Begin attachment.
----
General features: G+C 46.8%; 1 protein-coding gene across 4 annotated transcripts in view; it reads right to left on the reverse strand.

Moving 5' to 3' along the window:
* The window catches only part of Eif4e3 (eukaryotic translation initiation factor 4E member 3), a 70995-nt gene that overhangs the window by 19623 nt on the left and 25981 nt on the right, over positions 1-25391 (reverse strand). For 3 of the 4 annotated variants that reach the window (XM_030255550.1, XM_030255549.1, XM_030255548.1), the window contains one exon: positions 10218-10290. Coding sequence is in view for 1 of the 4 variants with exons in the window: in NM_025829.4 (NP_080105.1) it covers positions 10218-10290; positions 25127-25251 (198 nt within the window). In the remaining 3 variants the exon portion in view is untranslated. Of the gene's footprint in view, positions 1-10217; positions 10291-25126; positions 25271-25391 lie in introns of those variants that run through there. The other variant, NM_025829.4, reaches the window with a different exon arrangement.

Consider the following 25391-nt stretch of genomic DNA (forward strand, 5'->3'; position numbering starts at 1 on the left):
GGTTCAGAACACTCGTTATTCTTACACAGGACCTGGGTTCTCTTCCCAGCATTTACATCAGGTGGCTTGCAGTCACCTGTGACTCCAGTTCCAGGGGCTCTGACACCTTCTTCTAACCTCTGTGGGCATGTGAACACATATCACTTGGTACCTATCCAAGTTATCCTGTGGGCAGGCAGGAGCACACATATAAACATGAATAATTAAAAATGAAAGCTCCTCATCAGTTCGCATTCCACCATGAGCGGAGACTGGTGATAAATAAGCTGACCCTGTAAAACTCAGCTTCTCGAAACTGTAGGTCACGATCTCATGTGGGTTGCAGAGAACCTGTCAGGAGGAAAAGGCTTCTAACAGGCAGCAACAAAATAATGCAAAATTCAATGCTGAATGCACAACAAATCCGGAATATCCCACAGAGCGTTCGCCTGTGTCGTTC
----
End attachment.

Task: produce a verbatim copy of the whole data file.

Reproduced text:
General features: G+C 46.8%; 1 protein-coding gene across 4 annotated transcripts in view; it reads right to left on the reverse strand.

Moving 5' to 3' along the window:
* The window catches only part of Eif4e3 (eukaryotic translation initiation factor 4E member 3), a 70995-nt gene that overhangs the window by 19623 nt on the left and 25981 nt on the right, over positions 1-25391 (reverse strand). For 3 of the 4 annotated variants that reach the window (XM_030255550.1, XM_030255549.1, XM_030255548.1), the window contains one exon: positions 10218-10290. Coding sequence is in view for 1 of the 4 variants with exons in the window: in NM_025829.4 (NP_080105.1) it covers positions 10218-10290; positions 25127-25251 (198 nt within the window). In the remaining 3 variants the exon portion in view is untranslated. Of the gene's footprint in view, positions 1-10217; positions 10291-25126; positions 25271-25391 lie in introns of those variants that run through there. The other variant, NM_025829.4, reaches the window with a different exon arrangement.

Consider the following 25391-nt stretch of genomic DNA (forward strand, 5'->3'; position numbering starts at 1 on the left):
GGTTCAGAACACTCGTTATTCTTACACAGGACCTGGGTTCTCTTCCCAGCATTTACATCAGGTGGCTTGCAGTCACCTGTGACTCCAGTTCCAGGGGCTCTGACACCTTCTTCTAACCTCTGTGGGCATGTGAACACATATCACTTGGTACCTATCCAAGTTATCCTGTGGGCAGGCAGGAGCACACATATAAACATGAATAATTAAAAATGAAAGCTCCTCATCAGTTCGCATTCCACCATGAGCGGAGACTGGTGATAAATAAGCTGACCCTGTAAAACTCAGCTTCTCGAAACTGTAGGTCACGATCTCATGTGGGTTGCAGAGAACCTGTCAGGAGGAAAAGGCTTCTAACAGGCAGCAACAAAATAATGCAAAATTCAATGCTGAATGCACAACAAATCCGGAATATCCCACAGAGCGTTCGCCTGTGTCGTTC